They are still unbeaten and they are still the champion.
Lincolnview’s 1997 boys basketball team was the winner of The Lima News Bracket of Champions competition in which readers voted round by round to see who they thought was the best team of the 24 area boys basketball teams which have won a state championship in the last 50 years.
Lincolnview’s 1997 state champions finished 27-0 and defeated Fort Jennings, Upper Scioto Valley, Delphos St. John’s, McComb, Leipsic, Norwalk St. Paul and Zanesville Rosecrans in its tournament games on the way to its state championship 23 years ago.
In this year’s mythical run to a championship, the Lancers started with a bye, then beat 1981 Kalida in the second round, 2016 Lima Central Catholic in the third round, and 1983 Delphos St. John’s in the semifinals.
That set up a championship game match-up with 2004 Ottawa-Glandorf.
The Titans also started with a bye, then won match-ups against 2014 Crestview and 2019 Crestview to get to the semifinals, where they defeated 1979 St. Henry.
In the championship round voting, there was apparently a strong turnout in the Lincolnview precincts and the Lancers emerged as the champion with 70 percent of the votes.
When informed their fans had made them champions again, players from the 1997 team remembered the kind of support they got in high school from Lincolnview’s fans.
“The fan base there really is something. The community backs them good or bad. When we were there we were really good, obviously, but the same people go to games now,” said Brandon Pardon, who was the Division IV state Player of the Year in 1997.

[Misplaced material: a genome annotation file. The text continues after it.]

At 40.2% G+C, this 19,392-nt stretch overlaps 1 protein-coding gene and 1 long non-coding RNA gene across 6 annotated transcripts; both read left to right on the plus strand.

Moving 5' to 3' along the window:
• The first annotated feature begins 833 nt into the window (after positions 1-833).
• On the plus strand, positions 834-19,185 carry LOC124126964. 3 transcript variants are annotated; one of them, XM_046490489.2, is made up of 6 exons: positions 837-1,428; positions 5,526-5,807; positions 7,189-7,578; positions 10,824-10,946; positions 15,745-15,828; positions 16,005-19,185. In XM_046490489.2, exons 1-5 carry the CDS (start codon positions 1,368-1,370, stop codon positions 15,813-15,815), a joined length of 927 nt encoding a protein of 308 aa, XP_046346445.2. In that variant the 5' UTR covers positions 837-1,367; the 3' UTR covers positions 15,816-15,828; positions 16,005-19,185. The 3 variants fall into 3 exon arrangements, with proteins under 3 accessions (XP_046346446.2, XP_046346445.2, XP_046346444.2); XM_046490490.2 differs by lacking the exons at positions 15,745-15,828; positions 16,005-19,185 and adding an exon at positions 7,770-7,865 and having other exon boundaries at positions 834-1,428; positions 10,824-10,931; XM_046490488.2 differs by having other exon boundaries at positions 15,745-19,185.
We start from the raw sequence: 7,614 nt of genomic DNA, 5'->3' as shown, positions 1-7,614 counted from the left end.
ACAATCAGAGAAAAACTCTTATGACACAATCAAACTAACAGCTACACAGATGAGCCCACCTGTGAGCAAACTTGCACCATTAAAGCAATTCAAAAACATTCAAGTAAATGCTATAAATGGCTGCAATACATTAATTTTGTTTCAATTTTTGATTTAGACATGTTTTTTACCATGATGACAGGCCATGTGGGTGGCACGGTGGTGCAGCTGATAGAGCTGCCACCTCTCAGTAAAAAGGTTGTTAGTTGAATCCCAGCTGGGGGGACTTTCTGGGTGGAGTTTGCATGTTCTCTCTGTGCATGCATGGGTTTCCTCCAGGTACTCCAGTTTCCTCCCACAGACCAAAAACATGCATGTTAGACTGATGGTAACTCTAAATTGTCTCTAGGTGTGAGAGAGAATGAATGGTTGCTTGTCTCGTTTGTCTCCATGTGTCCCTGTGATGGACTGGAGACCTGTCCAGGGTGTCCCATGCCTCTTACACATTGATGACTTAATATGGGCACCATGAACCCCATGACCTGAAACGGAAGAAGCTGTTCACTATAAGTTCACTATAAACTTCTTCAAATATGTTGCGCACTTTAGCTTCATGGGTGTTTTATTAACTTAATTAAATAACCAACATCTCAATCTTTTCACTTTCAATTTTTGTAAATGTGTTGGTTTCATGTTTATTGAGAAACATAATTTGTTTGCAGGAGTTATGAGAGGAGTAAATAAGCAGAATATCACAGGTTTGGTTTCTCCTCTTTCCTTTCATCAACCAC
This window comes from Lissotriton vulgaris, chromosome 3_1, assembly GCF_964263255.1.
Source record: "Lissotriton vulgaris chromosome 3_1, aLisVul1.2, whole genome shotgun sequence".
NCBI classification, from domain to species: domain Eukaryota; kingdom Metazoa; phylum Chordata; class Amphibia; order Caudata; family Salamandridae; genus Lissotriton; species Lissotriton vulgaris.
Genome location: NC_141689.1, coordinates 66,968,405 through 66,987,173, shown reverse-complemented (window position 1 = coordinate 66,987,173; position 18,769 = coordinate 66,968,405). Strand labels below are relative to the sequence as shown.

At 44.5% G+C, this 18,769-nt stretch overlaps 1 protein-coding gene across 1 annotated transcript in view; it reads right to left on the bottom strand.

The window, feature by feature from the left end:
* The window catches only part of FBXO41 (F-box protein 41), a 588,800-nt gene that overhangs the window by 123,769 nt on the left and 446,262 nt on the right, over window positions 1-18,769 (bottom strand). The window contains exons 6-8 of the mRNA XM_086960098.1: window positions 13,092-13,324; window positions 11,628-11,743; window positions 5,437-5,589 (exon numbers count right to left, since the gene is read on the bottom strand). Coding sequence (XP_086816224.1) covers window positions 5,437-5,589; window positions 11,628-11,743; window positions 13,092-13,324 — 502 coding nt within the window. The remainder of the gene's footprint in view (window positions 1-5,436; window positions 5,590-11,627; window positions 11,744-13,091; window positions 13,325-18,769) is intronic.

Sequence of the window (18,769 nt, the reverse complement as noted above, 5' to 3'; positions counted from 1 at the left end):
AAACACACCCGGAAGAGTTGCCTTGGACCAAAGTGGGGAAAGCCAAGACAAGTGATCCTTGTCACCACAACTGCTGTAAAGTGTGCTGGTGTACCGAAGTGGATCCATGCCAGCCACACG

Lima Central Catholic boys basketball coach Frank Kill, the MVP of the 1997 Division IV state tournament, said, “It’s amazing the magnitude it (the state championship) had on that community. The experience was awesome and the reason it was awesome was because of the community we lived in.”
Lincolnview’s 1997 team was one of those teams people started talking about as future state champions when they decimated opponent after opponent in junior high school.
After an 18-5 season in 1995 that ended with a two-point loss to Ottoville in a district championship game, the Lancers won 26 games in a row the next season before losing to Springfield Catholic Central in the Division IV state championship game.
Springfield Catholic, led by future NBA player Jason Collier, pulled away in the fourth quarter to take a 75-52 win. But Pardon was playing hurt after suffering a nasty cut on his eyelid in Lincolnview’s semifinal game. And Wes Dudgeon, who suffered a concussion in the semifinal, tried to play but had to leave the game.
With four starters and seven of the top eight players back from that team, Lincolnview was well positioned for another run at a state championship in 1997.
“The first time no one from our school had done it and there weren’t too many teams from our area who had been to Columbus so it was kind of a new thing. We obviously expected to win but with me getting hurt and Brandon getting hurt, I don’t know if you’d call it having a chip on our shoulder, but we felt like we didn’t get our fair shake,” Dudgeon said.
“We wanted a shot at full strength to see if we could win it. I think we were pretty motivated that ‘97 year to see if we could make amends,” he said.